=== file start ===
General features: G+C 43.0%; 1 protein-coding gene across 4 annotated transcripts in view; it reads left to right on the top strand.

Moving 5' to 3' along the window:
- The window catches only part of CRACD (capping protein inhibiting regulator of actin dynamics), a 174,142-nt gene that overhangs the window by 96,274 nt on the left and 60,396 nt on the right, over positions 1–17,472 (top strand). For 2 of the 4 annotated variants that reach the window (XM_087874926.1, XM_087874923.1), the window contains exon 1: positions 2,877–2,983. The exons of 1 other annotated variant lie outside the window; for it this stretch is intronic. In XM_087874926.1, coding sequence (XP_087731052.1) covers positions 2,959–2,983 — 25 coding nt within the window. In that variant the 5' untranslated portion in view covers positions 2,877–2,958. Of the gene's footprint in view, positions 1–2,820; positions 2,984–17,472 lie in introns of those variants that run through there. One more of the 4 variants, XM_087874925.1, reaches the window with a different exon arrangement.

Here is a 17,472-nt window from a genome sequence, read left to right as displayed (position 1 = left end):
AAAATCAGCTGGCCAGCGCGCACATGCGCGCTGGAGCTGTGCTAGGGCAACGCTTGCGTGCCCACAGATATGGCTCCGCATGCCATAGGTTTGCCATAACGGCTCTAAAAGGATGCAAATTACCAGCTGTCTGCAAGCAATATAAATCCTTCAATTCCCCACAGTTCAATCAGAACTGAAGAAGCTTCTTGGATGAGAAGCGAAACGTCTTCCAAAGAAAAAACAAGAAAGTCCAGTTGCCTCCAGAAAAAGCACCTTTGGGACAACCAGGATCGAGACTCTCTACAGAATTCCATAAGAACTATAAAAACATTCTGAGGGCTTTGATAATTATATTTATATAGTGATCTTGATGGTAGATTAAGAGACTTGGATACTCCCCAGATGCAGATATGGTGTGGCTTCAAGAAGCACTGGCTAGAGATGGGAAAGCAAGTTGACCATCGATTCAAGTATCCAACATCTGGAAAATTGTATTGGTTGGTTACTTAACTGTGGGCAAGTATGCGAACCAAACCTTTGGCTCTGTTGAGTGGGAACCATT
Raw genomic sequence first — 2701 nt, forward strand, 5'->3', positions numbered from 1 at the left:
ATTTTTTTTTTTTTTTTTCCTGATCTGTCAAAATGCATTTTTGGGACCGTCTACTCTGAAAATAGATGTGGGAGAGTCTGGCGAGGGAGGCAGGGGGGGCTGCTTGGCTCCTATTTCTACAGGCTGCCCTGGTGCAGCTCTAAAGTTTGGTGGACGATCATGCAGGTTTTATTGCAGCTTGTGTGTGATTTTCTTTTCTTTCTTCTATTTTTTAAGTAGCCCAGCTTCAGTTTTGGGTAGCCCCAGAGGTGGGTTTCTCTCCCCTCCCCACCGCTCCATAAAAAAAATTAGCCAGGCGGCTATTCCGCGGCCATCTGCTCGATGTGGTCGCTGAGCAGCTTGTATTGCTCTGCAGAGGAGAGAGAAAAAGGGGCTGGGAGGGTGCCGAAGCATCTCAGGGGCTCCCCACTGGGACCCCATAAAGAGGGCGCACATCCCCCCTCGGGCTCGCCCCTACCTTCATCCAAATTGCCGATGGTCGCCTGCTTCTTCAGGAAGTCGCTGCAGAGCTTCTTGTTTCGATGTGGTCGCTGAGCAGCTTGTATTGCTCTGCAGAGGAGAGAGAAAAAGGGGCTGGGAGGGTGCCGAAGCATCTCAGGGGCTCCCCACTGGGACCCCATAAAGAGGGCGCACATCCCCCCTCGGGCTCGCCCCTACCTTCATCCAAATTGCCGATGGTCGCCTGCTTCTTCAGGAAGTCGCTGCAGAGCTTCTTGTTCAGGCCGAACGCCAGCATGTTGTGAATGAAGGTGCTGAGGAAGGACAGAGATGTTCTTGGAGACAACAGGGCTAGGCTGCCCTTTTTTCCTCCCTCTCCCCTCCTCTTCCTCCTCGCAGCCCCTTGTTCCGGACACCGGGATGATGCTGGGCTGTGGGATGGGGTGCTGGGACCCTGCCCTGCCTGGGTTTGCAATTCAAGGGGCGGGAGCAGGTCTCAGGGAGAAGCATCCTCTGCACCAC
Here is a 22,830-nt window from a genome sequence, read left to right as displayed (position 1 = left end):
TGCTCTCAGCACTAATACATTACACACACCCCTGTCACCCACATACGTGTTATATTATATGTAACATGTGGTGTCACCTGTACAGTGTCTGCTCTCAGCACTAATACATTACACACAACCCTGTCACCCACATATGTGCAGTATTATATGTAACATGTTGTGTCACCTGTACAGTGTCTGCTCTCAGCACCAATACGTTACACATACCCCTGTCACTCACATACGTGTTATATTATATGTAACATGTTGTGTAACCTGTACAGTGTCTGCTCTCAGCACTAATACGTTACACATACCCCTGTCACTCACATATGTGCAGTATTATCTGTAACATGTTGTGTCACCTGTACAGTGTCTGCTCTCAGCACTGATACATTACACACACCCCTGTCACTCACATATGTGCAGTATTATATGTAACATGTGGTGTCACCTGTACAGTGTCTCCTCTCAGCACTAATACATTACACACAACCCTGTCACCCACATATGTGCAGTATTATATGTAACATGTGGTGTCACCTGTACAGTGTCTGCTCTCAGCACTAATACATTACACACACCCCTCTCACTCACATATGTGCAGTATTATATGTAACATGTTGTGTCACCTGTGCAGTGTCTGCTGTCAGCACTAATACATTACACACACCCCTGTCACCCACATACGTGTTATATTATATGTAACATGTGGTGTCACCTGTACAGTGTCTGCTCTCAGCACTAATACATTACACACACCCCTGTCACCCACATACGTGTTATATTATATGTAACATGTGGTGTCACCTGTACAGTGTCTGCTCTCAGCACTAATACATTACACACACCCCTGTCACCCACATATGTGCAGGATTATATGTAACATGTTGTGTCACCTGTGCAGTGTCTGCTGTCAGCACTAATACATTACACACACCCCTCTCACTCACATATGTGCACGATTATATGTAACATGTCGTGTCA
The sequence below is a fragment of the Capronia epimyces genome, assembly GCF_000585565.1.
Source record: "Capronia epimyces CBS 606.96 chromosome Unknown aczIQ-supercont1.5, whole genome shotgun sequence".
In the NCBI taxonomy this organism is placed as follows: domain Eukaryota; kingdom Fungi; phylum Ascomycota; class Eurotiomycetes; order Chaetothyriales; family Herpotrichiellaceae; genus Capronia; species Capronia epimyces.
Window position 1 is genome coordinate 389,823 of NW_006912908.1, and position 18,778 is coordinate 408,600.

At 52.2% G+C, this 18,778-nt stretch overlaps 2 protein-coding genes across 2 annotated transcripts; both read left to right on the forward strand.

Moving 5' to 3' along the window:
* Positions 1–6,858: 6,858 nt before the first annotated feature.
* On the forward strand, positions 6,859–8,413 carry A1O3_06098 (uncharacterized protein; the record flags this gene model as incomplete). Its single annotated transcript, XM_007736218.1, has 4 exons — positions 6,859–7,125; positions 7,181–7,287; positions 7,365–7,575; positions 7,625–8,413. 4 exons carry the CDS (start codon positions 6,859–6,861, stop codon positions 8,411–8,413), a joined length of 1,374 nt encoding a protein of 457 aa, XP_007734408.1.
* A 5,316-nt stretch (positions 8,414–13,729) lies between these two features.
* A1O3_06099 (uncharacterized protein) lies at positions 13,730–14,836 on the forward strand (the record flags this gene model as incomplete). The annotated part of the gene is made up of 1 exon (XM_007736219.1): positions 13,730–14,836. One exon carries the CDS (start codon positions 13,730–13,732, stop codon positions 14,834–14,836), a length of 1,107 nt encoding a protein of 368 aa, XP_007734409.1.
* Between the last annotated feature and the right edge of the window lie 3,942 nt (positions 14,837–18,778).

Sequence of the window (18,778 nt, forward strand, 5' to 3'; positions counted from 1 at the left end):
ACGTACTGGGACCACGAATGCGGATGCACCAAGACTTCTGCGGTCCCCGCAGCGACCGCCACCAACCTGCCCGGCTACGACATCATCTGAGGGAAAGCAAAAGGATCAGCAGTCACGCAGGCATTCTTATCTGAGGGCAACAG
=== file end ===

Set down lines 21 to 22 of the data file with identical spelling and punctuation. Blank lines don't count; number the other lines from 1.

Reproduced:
Sequence of the window (18,778 nt, forward strand, 5' to 3'; positions counted from 1 at the left end):
ACGTACTGGGACCACGAATGCGGATGCACCAAGACTTCTGCGGTCCCCGCAGCGACCGCCACCAACCTGCCCGGCTACGACATCATCTGAGGGAAAGCAAAAGGATCAGCAGTCACGCAGGCATTCTTATCTGAGGGCAACAG